In 2011, the World Health Organization weighed in, classifying RF Radiation as a Group 2B agent, which is defined as “Possibly carcinogenic to humans.” This, too, is nuanced. Says Novella, “you have to look at all the other things they classify as a possible carcinogen. They put it in the same class as things like caffeine. That is such a weak standard that it basically means nothing. It’s like saying ‘everything causes cancer.’”
Part of the problem with the WHO declaration is that it’s focused on hazard, not risk—a subtle distinction often lost on non-scientists, not unlike the rigorous distinction between “precision” and “accuracy.” (Precision refers to how tightly clustered your data is; accuracy refers to how close that data is to the real value. You might have a dozen miscalibrated thermometers that all tell you the wrong temperature with a very high degree of precision.) When the WHO classifies coffee or nickel or pickles as a possible carcinogen, it’s asserting hazard without regard for real-world risk. Explains Novella, “A loaded pistol is a hazard because theoretically, it can cause damage. But if you lock it in a safe, the risk is negligible.”
Scientists will continue to test new networks as technology evolves, to make sure the technology we use every day remains safe. As recently as February, U.S. Senator Richard Blumenthal critiqued the FCC and FDA for insufficient research into the potential risks of 5G. As the NTP study shows, research into radiation risks is difficult and often inconclusive, meaning it can take a long time to make real progress.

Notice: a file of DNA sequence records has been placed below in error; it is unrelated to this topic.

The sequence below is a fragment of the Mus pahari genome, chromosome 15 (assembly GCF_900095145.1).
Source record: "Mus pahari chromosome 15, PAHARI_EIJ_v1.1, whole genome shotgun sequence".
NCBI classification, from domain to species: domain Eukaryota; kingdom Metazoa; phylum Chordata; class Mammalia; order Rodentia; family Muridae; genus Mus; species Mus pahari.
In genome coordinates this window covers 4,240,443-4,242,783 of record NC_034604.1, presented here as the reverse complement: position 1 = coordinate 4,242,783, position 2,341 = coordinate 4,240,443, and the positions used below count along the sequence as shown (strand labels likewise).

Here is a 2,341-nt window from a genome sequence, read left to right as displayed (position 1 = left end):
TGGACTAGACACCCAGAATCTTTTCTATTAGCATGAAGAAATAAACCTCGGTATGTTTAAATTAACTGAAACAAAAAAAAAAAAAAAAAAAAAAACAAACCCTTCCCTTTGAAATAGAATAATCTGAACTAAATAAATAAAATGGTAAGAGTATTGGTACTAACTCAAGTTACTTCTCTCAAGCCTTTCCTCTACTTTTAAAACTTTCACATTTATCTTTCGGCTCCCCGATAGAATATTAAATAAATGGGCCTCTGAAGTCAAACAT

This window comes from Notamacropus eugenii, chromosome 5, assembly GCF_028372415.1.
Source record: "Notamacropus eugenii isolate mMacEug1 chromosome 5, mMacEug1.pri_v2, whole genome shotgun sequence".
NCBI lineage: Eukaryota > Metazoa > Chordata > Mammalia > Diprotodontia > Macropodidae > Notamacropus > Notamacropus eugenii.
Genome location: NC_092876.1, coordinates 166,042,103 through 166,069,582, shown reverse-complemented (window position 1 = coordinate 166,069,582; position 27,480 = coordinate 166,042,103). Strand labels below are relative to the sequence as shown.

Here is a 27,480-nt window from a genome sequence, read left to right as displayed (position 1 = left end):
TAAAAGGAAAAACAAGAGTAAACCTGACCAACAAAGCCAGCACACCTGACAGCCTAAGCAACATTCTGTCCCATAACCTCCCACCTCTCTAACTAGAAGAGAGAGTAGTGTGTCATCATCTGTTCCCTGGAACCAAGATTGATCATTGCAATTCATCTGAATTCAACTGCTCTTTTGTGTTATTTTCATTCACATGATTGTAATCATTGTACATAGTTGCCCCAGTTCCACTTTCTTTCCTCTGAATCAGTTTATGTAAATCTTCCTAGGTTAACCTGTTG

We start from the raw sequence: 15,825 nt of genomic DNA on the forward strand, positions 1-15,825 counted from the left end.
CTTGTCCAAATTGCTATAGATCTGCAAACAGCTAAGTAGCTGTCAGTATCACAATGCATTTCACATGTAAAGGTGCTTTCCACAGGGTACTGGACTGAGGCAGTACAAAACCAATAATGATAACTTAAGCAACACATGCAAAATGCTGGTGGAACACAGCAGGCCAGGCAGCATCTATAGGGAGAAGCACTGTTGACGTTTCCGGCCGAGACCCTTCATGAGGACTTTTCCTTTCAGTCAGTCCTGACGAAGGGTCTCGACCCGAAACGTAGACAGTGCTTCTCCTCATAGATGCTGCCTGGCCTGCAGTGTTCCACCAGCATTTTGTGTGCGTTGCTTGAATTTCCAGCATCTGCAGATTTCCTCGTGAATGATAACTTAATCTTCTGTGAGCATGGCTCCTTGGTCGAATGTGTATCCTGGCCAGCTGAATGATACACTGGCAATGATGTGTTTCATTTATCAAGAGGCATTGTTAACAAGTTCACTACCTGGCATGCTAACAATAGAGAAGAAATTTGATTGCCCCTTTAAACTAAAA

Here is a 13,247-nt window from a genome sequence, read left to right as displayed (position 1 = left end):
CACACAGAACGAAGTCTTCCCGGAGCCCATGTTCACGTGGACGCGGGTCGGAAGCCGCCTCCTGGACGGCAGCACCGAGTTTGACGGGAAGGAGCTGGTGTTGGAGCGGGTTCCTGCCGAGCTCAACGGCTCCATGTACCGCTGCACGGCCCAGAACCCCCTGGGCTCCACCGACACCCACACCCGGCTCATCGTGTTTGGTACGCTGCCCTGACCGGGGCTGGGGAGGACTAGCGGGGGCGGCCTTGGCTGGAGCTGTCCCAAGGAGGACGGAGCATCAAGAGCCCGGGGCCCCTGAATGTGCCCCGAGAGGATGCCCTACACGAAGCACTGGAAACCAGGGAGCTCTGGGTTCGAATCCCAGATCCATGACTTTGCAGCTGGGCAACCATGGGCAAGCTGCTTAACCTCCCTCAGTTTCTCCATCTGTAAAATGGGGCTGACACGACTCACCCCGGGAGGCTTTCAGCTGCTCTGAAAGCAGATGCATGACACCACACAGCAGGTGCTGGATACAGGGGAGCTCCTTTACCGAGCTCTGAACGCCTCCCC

But for now, everything we know about 5G networks tells us that there’s no reason to be alarmed. After all, there are many technologies we use every day with a substantially higher measurable risk. And as Dr. Novella says, “With 5G the hazard is low—but non-zero—and the actual risk appears to be zero. We’ve picked up no signal in the real world.”
Chris Warren at Off Grid Ham has another good article up, this one describing the various radio services apart from ham radio which are available for use and their advantages and disadvantages – Everything But the Ham.
It’s about ham-less options.
I’m going to assume that everyone who reads this blog is either a currently licensed ham, or at least vaguely interested in becoming one. With that kind of a demographic, why should I even entertain the idea of covering non-ham radio communications? Well, it’s all about having options. Furthermore, there are some pretty good reasons why even licensed hams might want to consider other services. unlicensed radio communications
The king of communications. unlicensed radio communications